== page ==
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See How Huge Blue Whales Really Are

Drone Footage Shows the Enormous Size of the Rare and Endangered Blue Whale.

Blue whales are the largest animals to ever exist on Earth, even larger than the dinosaurs, reaching a length of approximately 100 feet and a weight of 200 tons or more, with a heart the size of a small car.   They were nearly hunted to extinction before finally receiving international protection in 1966.

California Blue Whales

Incredibly, a University of Washington study in 2014 using historical ship strike data to model the size of blue whale populations indicates that the number of blue whales in California has rebounded to near pre-whaling levels (this only applies to California, not to other populations in the world).  Blue whales are now commonly seen off of Dana Point, located between Los Angeles and San Diego, with most sightings occurring between May and October.

Checking the sighting log at Dana Wharf Sportsfishing and Whale Watching, 4 blue whales were spotted just yesterday (August 27, 2015).  The sighting log since November 2014 includes 689 blue whales (!) in addition to 13 Orcas, 1994 Gray Whales, 384 Humpback Whales, 227 Fin Whales, 150 Minke Whales, 90+ False Killer Whales, 116 Pilot Whales, 100+ Sperm Whales, 18 Bryde’s Whales, 5 Great White Sharks, 12 Mako Sharks, 9 Hammerhead Sharks, 1 Thresher Shark.  I would imagine that these sighting numbers include some double-counting of the same animal seen across multiple days.

Captain Dave’s Dolphin and Whale Watching Safari in Dana Point shot this wonderful drone footage of blue whales offshore.  You can see as he launches the drone that his boat is not a small one, and yet it is dwarfed by the size of these whales.

At the end of the video there is also footage of gray whales with their calves and a “megapod” of several thousand dolphins.  I’ve been lucky enough to encounter a superpod of spinner dolphins underwater off of Maui, and what you don’t get from aerial video is the all-encompassing sound of them squealing and clicking as they surge by.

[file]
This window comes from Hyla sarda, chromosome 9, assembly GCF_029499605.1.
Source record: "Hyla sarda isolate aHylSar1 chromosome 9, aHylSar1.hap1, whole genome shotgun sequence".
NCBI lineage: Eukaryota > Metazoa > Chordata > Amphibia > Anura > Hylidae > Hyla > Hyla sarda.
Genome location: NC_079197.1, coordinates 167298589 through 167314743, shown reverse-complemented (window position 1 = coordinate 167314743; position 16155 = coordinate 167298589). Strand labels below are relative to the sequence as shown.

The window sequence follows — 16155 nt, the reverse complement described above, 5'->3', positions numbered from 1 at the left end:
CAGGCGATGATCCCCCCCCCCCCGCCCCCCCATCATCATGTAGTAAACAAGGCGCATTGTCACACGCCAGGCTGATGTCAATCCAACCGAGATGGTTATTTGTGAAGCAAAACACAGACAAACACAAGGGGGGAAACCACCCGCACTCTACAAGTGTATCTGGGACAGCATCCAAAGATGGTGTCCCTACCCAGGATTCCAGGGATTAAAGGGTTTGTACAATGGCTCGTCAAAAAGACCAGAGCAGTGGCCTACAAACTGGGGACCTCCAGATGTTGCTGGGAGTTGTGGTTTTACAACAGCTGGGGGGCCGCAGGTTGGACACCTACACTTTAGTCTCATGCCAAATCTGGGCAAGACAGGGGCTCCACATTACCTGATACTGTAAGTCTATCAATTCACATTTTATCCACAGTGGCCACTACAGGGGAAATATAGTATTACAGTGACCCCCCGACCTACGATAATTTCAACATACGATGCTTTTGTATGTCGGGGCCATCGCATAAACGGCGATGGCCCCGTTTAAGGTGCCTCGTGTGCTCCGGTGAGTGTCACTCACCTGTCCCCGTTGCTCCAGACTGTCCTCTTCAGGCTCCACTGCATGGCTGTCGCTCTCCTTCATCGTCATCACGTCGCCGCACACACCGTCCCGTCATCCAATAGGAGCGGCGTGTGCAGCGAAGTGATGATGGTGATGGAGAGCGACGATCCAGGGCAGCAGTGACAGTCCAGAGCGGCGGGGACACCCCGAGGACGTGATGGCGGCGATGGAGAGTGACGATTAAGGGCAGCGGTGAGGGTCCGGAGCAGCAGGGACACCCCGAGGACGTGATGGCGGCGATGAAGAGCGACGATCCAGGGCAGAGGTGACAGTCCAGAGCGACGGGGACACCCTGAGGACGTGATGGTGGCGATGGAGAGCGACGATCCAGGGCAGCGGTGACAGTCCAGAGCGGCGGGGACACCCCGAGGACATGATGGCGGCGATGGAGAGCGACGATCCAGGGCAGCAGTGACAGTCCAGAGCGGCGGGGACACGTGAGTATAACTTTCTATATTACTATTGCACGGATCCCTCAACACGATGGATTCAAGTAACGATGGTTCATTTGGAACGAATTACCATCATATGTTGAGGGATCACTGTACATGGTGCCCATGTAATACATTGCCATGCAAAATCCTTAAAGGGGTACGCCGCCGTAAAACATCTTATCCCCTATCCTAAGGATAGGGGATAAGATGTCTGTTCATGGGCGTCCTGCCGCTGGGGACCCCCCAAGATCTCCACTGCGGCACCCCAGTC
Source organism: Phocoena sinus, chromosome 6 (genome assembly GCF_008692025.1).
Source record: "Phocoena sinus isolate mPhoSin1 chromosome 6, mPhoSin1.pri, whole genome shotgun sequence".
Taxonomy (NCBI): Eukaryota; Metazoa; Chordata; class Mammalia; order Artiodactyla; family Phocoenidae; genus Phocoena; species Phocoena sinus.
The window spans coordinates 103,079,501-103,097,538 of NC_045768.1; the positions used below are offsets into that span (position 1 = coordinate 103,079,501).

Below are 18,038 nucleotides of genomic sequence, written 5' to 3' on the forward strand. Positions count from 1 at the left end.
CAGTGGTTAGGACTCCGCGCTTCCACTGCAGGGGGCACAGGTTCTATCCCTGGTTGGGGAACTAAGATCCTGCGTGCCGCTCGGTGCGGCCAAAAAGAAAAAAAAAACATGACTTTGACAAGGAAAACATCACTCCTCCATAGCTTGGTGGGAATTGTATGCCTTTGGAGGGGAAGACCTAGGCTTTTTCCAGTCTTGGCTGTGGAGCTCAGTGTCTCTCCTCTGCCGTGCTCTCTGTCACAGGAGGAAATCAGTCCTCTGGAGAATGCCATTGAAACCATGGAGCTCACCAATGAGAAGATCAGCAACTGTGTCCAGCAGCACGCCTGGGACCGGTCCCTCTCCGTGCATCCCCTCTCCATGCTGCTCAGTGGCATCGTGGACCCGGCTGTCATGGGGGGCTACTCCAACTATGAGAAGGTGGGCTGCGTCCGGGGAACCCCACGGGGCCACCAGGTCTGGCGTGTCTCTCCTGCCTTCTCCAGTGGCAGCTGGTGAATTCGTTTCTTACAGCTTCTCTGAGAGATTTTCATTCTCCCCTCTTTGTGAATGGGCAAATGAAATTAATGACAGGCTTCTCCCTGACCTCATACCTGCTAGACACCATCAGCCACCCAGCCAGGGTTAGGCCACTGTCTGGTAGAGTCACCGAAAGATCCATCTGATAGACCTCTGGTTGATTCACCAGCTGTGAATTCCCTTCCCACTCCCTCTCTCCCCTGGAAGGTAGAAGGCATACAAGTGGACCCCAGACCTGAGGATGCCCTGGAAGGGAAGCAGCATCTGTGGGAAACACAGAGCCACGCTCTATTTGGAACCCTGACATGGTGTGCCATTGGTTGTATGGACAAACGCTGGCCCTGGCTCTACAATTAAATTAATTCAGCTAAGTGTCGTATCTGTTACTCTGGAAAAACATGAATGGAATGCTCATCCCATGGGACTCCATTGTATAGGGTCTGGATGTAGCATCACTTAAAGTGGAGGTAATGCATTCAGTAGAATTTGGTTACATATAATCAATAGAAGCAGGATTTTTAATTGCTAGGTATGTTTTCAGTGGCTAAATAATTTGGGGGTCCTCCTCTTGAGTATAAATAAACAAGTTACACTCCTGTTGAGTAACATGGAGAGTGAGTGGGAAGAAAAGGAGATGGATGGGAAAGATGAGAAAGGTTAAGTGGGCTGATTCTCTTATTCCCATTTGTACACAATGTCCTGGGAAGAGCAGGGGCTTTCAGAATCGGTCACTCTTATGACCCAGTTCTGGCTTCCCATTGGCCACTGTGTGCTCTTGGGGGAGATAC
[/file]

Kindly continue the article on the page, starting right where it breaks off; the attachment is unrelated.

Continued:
Sri Lanka Blue Whales

The largest known colony of blue whales lives year-round near Sri Lanka in the Indian Ocean.  All other known blue whale populations are migratory.  Here, 35-year old US film-maker Patrick Dykstra also captures drone footage of blue whales that dwarf his kayak.  His video also includes underwater footage of him swimming with the whales. Such close contact may still be allowed in Sri Lanka, but it is against the law in the US.

This is an excellent news piece from Sunday Night on the Australian Seven Network.  Marine biologist Asha de Vos is studying the Sri Lankan blue whales, in part to learn if shipping routes can be slightly altered to avoid whale strikes.

 

Why You Should Care About Whale Poo

And finally, here is Asha giving a TedTalk about something you never considered before:  Why You Should Care About Whale Poo.  🙂

 

Source:

Dana Wharf Sportsfishing and Whale Watching

Captain Dave’s Dolphin and Whale Watching Safari

Sunday Night, an Australian news and current affairs program produced and broadcast by the Seven Network.

Monnahan, C. C., Branch, T. A. and Punt, A. E. (2015), Do ship strikes threaten the recovery of endangered eastern North Pacific blue whales?. Marine Mammal Science, 31: 279–297. doi: 10.1111/mms.12157

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